Researchers discover long-lost ship, finally solve World War 2 mystery


A merchant ship that had missing since it was attacked in Aug. 1943 by two Japanese fighter planes off the coast of Australia has been found 74 years later.

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The SS Macumba, 2,500-ton steel ship that was carrying supplies and war materials, was discovered on Wednesday morning by researchers with the Commonwealth Scientific and Industrial Research Organisation (CSIRO).

According to Mashable, three of the crew were killed in that attack during World War II, while survivors were escorted to safety. Those killed were Second Engineer Harold Keller, Donkeyman George Dew and Chief Engineer William Alfred Lane.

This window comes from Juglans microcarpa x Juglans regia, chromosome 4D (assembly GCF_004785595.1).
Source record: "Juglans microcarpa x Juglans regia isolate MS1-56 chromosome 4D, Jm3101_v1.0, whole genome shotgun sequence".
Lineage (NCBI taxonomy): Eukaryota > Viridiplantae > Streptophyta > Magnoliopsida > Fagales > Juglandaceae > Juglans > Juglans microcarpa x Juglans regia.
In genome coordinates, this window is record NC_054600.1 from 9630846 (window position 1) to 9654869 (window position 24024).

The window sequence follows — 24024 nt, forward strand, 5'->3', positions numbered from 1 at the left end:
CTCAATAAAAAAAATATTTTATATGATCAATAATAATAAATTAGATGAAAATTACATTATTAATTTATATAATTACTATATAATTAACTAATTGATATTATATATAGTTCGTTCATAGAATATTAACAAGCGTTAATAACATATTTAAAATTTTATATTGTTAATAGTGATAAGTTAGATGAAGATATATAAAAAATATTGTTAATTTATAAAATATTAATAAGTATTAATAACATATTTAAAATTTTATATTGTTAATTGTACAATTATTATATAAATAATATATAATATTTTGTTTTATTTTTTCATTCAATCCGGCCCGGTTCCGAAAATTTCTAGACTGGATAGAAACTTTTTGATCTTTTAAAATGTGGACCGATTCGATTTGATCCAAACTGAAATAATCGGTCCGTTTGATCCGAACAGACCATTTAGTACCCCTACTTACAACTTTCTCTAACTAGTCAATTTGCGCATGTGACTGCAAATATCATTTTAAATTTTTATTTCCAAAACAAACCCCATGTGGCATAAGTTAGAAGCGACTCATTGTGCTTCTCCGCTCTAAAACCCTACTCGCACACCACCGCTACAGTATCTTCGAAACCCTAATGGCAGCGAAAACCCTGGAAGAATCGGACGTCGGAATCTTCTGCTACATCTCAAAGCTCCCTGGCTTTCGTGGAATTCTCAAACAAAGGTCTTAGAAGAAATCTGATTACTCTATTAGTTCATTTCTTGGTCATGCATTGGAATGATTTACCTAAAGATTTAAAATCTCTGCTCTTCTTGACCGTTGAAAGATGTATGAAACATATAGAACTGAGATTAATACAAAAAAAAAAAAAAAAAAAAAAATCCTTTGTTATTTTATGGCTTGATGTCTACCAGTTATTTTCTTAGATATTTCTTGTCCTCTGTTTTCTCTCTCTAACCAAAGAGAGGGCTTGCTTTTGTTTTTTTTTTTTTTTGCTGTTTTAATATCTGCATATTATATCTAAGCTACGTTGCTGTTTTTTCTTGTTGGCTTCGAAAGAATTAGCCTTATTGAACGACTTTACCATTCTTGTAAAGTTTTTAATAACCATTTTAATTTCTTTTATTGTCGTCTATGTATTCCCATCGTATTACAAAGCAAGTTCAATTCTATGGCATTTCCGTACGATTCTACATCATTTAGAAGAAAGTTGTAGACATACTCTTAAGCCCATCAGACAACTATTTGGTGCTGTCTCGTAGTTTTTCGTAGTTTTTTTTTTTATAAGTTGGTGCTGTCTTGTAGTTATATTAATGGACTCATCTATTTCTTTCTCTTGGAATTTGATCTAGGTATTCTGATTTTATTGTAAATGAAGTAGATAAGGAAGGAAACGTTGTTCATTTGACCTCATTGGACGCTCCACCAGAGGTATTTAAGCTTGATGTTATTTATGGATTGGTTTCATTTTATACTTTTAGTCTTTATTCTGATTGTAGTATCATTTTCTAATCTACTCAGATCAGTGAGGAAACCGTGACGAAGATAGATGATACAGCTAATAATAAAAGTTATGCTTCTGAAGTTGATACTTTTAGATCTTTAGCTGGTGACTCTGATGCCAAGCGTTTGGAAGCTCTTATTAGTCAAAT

“The search was important to everyone on board this voyage and a lot of eyes were either glued to monitors or scanning the horizon for the signs of marine life that often point to features underwater,” CSIRO’s Marine National Facility voyage manager Hugh Barker said of the discovery.

“We discovered the wreck in the middle of the night after about 10 hours of searching, which was lucky as we only had a couple more hours available for the search,” he added.

RELATED: More than 70 years after his plane went down in Germany, a WWII pilot has been found in a remarkable way

Barker said the team monitoring sonar noticed “some unusual features on the seafloor near the edge of our search area.”

That’s when they dropped a camera into the water and found sharks swimming around the SS Macumba, as video above shows.

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